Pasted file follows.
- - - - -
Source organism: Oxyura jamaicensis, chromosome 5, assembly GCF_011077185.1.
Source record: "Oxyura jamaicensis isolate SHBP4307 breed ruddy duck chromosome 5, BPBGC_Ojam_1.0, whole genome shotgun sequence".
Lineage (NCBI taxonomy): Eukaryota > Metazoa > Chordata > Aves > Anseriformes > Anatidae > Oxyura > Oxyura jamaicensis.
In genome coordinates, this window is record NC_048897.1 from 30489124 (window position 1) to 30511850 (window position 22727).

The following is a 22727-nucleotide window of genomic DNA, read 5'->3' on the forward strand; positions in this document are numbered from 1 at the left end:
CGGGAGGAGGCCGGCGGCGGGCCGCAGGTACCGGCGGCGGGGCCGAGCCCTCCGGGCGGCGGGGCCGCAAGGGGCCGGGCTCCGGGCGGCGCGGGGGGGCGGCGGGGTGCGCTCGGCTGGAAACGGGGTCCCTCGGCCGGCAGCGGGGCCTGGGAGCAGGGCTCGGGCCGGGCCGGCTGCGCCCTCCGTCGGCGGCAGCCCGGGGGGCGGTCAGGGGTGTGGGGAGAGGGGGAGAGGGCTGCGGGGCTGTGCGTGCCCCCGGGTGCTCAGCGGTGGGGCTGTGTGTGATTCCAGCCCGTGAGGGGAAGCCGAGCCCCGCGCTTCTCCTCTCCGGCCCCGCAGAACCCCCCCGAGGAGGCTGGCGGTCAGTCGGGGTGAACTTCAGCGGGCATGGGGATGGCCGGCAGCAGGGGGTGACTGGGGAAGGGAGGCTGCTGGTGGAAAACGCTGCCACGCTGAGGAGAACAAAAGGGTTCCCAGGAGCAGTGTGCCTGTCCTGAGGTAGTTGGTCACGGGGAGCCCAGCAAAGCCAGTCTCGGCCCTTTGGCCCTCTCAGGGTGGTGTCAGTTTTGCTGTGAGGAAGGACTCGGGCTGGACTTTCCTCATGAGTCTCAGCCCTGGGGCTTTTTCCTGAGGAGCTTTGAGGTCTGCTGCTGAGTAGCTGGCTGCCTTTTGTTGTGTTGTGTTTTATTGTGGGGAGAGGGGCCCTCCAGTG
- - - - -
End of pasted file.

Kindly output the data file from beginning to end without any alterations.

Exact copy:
Source organism: Oxyura jamaicensis, chromosome 5, assembly GCF_011077185.1.
Source record: "Oxyura jamaicensis isolate SHBP4307 breed ruddy duck chromosome 5, BPBGC_Ojam_1.0, whole genome shotgun sequence".
Lineage (NCBI taxonomy): Eukaryota > Metazoa > Chordata > Aves > Anseriformes > Anatidae > Oxyura > Oxyura jamaicensis.
In genome coordinates, this window is record NC_048897.1 from 30489124 (window position 1) to 30511850 (window position 22727).

The following is a 22727-nucleotide window of genomic DNA, read 5'->3' on the forward strand; positions in this document are numbered from 1 at the left end:
CGGGAGGAGGCCGGCGGCGGGCCGCAGGTACCGGCGGCGGGGCCGAGCCCTCCGGGCGGCGGGGCCGCAAGGGGCCGGGCTCCGGGCGGCGCGGGGGGGCGGCGGGGTGCGCTCGGCTGGAAACGGGGTCCCTCGGCCGGCAGCGGGGCCTGGGAGCAGGGCTCGGGCCGGGCCGGCTGCGCCCTCCGTCGGCGGCAGCCCGGGGGGCGGTCAGGGGTGTGGGGAGAGGGGGAGAGGGCTGCGGGGCTGTGCGTGCCCCCGGGTGCTCAGCGGTGGGGCTGTGTGTGATTCCAGCCCGTGAGGGGAAGCCGAGCCCCGCGCTTCTCCTCTCCGGCCCCGCAGAACCCCCCCGAGGAGGCTGGCGGTCAGTCGGGGTGAACTTCAGCGGGCATGGGGATGGCCGGCAGCAGGGGGTGACTGGGGAAGGGAGGCTGCTGGTGGAAAACGCTGCCACGCTGAGGAGAACAAAAGGGTTCCCAGGAGCAGTGTGCCTGTCCTGAGGTAGTTGGTCACGGGGAGCCCAGCAAAGCCAGTCTCGGCCCTTTGGCCCTCTCAGGGTGGTGTCAGTTTTGCTGTGAGGAAGGACTCGGGCTGGACTTTCCTCATGAGTCTCAGCCCTGGGGCTTTTTCCTGAGGAGCTTTGAGGTCTGCTGCTGAGTAGCTGGCTGCCTTTTGTTGTGTTGTGTTTTATTGTGGGGAGAGGGGCCCTCCAGTG